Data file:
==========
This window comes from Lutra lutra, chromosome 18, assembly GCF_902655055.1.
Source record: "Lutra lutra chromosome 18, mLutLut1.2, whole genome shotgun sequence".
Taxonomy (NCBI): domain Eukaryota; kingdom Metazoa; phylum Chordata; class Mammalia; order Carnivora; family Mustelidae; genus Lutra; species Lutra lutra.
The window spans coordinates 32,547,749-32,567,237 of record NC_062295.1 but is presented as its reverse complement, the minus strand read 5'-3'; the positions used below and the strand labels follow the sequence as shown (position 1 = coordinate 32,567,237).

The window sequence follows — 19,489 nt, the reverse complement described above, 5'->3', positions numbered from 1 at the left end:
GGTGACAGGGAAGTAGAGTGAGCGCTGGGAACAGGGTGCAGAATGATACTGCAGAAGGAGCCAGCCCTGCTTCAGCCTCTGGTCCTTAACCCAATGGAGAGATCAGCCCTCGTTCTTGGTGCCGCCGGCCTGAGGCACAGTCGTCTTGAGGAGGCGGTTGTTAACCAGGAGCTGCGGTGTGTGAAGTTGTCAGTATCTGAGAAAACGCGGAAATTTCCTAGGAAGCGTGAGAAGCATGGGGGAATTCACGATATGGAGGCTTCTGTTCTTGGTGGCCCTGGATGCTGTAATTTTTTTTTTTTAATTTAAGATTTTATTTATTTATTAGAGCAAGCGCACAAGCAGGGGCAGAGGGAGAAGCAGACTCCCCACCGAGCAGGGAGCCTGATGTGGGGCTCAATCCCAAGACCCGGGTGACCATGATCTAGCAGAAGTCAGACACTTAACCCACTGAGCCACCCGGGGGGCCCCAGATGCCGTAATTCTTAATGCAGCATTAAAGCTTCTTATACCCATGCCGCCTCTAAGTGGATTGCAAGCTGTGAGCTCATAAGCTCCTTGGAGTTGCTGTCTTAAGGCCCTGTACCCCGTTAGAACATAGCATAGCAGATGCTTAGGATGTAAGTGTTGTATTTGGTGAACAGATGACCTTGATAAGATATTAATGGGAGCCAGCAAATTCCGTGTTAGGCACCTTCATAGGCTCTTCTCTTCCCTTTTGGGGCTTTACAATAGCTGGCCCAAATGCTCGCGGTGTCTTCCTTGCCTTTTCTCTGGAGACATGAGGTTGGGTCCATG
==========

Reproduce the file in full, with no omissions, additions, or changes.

This window comes from Lutra lutra, chromosome 18, assembly GCF_902655055.1.
Source record: "Lutra lutra chromosome 18, mLutLut1.2, whole genome shotgun sequence".
Taxonomy (NCBI): domain Eukaryota; kingdom Metazoa; phylum Chordata; class Mammalia; order Carnivora; family Mustelidae; genus Lutra; species Lutra lutra.
The window spans coordinates 32,547,749-32,567,237 of record NC_062295.1 but is presented as its reverse complement, the minus strand read 5'-3'; the positions used below and the strand labels follow the sequence as shown (position 1 = coordinate 32,567,237).

The window sequence follows — 19,489 nt, the reverse complement described above, 5'->3', positions numbered from 1 at the left end:
GGTGACAGGGAAGTAGAGTGAGCGCTGGGAACAGGGTGCAGAATGATACTGCAGAAGGAGCCAGCCCTGCTTCAGCCTCTGGTCCTTAACCCAATGGAGAGATCAGCCCTCGTTCTTGGTGCCGCCGGCCTGAGGCACAGTCGTCTTGAGGAGGCGGTTGTTAACCAGGAGCTGCGGTGTGTGAAGTTGTCAGTATCTGAGAAAACGCGGAAATTTCCTAGGAAGCGTGAGAAGCATGGGGGAATTCACGATATGGAGGCTTCTGTTCTTGGTGGCCCTGGATGCTGTAATTTTTTTTTTTTAATTTAAGATTTTATTTATTTATTAGAGCAAGCGCACAAGCAGGGGCAGAGGGAGAAGCAGACTCCCCACCGAGCAGGGAGCCTGATGTGGGGCTCAATCCCAAGACCCGGGTGACCATGATCTAGCAGAAGTCAGACACTTAACCCACTGAGCCACCCGGGGGGCCCCAGATGCCGTAATTCTTAATGCAGCATTAAAGCTTCTTATACCCATGCCGCCTCTAAGTGGATTGCAAGCTGTGAGCTCATAAGCTCCTTGGAGTTGCTGTCTTAAGGCCCTGTACCCCGTTAGAACATAGCATAGCAGATGCTTAGGATGTAAGTGTTGTATTTGGTGAACAGATGACCTTGATAAGATATTAATGGGAGCCAGCAAATTCCGTGTTAGGCACCTTCATAGGCTCTTCTCTTCCCTTTTGGGGCTTTACAATAGCTGGCCCAAATGCTCGCGGTGTCTTCCTTGCCTTTTCTCTGGAGACATGAGGTTGGGTCCATG